If the New 52 OMAC himself is nothing but a cypher of brute, then it's especially unfortunate that there's nobody else in the strip for us to associate with and understand this new world through. The closest to an intriguing character is Jody Robbins, but she's hardly allowed to be anything more than a grumpy if loyal girlfriend to the apparently missing scientist Kevin Kho. Given that she's introduced looking incredibly confrontational while declaring that's she might be going to "kick" Kho's "ass", she's hardly been delivered to the reader in a way that's entirely winning. Indeed, the suspicion lurks that this was intended to be a strong female lead, but she comes across as a bad tempered, scowling and yet emotionally dependent second-stringer. That she's then whisked out of the narrative, after showing a potentially interesting desire not to abandon her boyfriend when their work is attacked, is inexplicable. Removing the only slightly human character in the book from, firstly, the jeopardy of the tale and then, after 10 panels, from the entire story itself, is really the strangest of business. But then, so is filling up the first page of a new comic with a mass of backstory concerning Kho's "O.C.D." and his lateness with a "report of microbial cultures". If Mr Kirby's work delivered the reader immediately into a clearly-defined scene concerned with a distinct conflict, with particular opposing powers and an emotionally-engaging McGuffin, Messers Didio and Giffen present the newly-arrived consumer with a page of basically passive chit-chat about uncompleted reports on "microbial cultures".

Compare & Contrast No 2b: In the double-page spread of the 2011 OMAC, the new version of the property lifts up and breaks what seems to be a very large gel-pack. Theme? Character? Jeopardy? Ah, but there's that "Frrzttzkkkk-rraaack", though the exclamation mark to show how loud the noise is must have fallen off ...
Matched to the lack of emotion, theme and character in this year's OMAC is the fact that the new comic contains not a single new idea in its 20 pages beyond the fact of Kevin Kho's O.C.D, which is irrelevant to the plot of the issue, though undoubtedly central to those which are to come. Just about everything else that we see has been lifted and lightly adapted, if at all, from Kirby's Seventies work for DC. OMAC, Cadmus, the Build-A-Friend Female Robots, Lord Mokkari, Dubbilex; these are decades-old properties being put to use for nothing more at the moment than one long, woefully over-familiar brawl. Yet Kirby's OMAC was designed quite specifically, and with a ferocious sense of moral purpose matched with a disturbing measure of pessimism, to discuss the social choices facing the world of the mid-Seventies. As such, his first issue contained images and ideas the likes of which were both fresh and disturbing in the context of the comics of the era. The sheer shock of the comic's very first image, of the disassembled and yet disturbingly sexual Lila declaring that she ought to be "put together" so that she can be our "friend", retains its power even all these decades later. And Mr Kirby's themes concerned with how unrestrained capitalism will destroy the soul of human society are even more powerful and appropriate today.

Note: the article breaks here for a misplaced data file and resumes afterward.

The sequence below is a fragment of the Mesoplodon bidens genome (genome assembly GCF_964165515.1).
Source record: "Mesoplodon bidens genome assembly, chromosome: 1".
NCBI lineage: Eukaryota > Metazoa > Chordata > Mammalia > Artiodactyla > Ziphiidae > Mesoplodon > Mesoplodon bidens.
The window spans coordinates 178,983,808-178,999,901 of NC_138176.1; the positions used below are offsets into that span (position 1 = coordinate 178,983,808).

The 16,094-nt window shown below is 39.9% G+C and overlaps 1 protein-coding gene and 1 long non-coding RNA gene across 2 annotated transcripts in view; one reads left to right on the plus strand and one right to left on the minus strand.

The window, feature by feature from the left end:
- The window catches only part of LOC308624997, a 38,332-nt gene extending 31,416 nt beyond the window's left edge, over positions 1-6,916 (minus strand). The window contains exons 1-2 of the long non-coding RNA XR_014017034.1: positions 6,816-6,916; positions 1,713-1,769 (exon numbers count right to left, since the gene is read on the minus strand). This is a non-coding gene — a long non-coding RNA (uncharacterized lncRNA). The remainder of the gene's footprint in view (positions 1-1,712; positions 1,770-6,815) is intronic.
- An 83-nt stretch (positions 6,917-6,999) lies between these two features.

Compare And Contrast 3a: The very first side of the 1974 OMAC remains as shocking - key New DC word, shock - as ever, as jarringly absurd as it's worryingly prescient.
Sadly, the New 52 OMAC says nothing at all about the World's That Coming from the perspective of 2011, though it might be argued that it expresses something of the all-surface-no-depth world which Mr Kirby so feared. In that, the tragedy isn't that Mr Didio and Mr Giffen have failed to tap into Mr Kirby's themes. No, it's that they seem to have none of their own of any substance or depth beyond the business of being really noisy and showing super-people breaking things. No doubt that will come later, but Kirby's genius was in large part connected to his skill in presenting ideas as well as action, in supplying food-for-thought as well as incredibly exciting smash-it-up confrontations. In an over-saturated comics market, it's hard to see how any so hollow and unambitious a book could rise above such an unpropitious beginning and move significantly up the sales charts. Let's hope that future issues of OMAC are characterised by a relevant contemporary moral purpose, a far smarter and more touching attention to character and emotion, and the presence of concerns and concepts largely unfamiliar to 2011's mainstream comics. Because this new OMAC desperately needs to reflect a determination to make us think and feel, even as we're being necessarily encouraged to sigh "wow" when something that's really big gets broken into lots of very little pieces..